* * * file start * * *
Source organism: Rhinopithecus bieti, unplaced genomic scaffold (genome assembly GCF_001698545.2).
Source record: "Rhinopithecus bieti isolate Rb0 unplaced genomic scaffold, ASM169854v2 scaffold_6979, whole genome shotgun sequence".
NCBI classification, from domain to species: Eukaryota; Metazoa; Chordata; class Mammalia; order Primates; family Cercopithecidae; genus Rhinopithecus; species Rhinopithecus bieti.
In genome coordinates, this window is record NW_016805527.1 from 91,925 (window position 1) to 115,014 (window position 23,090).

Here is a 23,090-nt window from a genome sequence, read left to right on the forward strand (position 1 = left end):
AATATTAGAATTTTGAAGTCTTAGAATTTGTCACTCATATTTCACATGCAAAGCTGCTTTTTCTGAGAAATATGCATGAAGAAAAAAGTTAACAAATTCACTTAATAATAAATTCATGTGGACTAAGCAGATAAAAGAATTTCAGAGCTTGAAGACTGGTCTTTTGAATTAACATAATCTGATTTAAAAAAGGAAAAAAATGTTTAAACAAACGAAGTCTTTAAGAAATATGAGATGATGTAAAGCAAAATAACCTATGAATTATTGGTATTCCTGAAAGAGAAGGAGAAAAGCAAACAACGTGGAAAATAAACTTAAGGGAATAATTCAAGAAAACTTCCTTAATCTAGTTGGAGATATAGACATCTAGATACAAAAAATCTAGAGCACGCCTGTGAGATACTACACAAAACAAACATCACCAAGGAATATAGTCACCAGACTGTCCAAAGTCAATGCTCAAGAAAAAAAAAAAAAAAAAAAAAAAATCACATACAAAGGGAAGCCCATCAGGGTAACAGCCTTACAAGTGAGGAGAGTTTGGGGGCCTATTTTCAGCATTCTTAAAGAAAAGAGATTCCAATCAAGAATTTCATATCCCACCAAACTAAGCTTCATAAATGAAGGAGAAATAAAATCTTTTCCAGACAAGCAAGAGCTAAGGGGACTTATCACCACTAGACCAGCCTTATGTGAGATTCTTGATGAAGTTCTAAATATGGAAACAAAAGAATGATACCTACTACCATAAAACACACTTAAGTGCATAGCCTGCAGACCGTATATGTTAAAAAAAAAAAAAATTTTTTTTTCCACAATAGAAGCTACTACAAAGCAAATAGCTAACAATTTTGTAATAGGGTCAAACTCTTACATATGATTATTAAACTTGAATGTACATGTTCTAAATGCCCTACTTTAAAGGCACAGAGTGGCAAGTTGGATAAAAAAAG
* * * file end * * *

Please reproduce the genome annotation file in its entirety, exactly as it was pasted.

Source organism: Rhinopithecus bieti, unplaced genomic scaffold (genome assembly GCF_001698545.2).
Source record: "Rhinopithecus bieti isolate Rb0 unplaced genomic scaffold, ASM169854v2 scaffold_6979, whole genome shotgun sequence".
NCBI classification, from domain to species: Eukaryota; Metazoa; Chordata; class Mammalia; order Primates; family Cercopithecidae; genus Rhinopithecus; species Rhinopithecus bieti.
In genome coordinates, this window is record NW_016805527.1 from 91,925 (window position 1) to 115,014 (window position 23,090).

Here is a 23,090-nt window from a genome sequence, read left to right on the forward strand (position 1 = left end):
AATATTAGAATTTTGAAGTCTTAGAATTTGTCACTCATATTTCACATGCAAAGCTGCTTTTTCTGAGAAATATGCATGAAGAAAAAAGTTAACAAATTCACTTAATAATAAATTCATGTGGACTAAGCAGATAAAAGAATTTCAGAGCTTGAAGACTGGTCTTTTGAATTAACATAATCTGATTTAAAAAAGGAAAAAAATGTTTAAACAAACGAAGTCTTTAAGAAATATGAGATGATGTAAAGCAAAATAACCTATGAATTATTGGTATTCCTGAAAGAGAAGGAGAAAAGCAAACAACGTGGAAAATAAACTTAAGGGAATAATTCAAGAAAACTTCCTTAATCTAGTTGGAGATATAGACATCTAGATACAAAAAATCTAGAGCACGCCTGTGAGATACTACACAAAACAAACATCACCAAGGAATATAGTCACCAGACTGTCCAAAGTCAATGCTCAAGAAAAAAAAAAAAAAAAAAAAAAAATCACATACAAAGGGAAGCCCATCAGGGTAACAGCCTTACAAGTGAGGAGAGTTTGGGGGCCTATTTTCAGCATTCTTAAAGAAAAGAGATTCCAATCAAGAATTTCATATCCCACCAAACTAAGCTTCATAAATGAAGGAGAAATAAAATCTTTTCCAGACAAGCAAGAGCTAAGGGGACTTATCACCACTAGACCAGCCTTATGTGAGATTCTTGATGAAGTTCTAAATATGGAAACAAAAGAATGATACCTACTACCATAAAACACACTTAAGTGCATAGCCTGCAGACCGTATATGTTAAAAAAAAAAAAAATTTTTTTTTCCACAATAGAAGCTACTACAAAGCAAATAGCTAACAATTTTGTAATAGGGTCAAACTCTTACATATGATTATTAAACTTGAATGTACATGTTCTAAATGCCCTACTTTAAAGGCACAGAGTGGCAAGTTGGATAAAAAAAG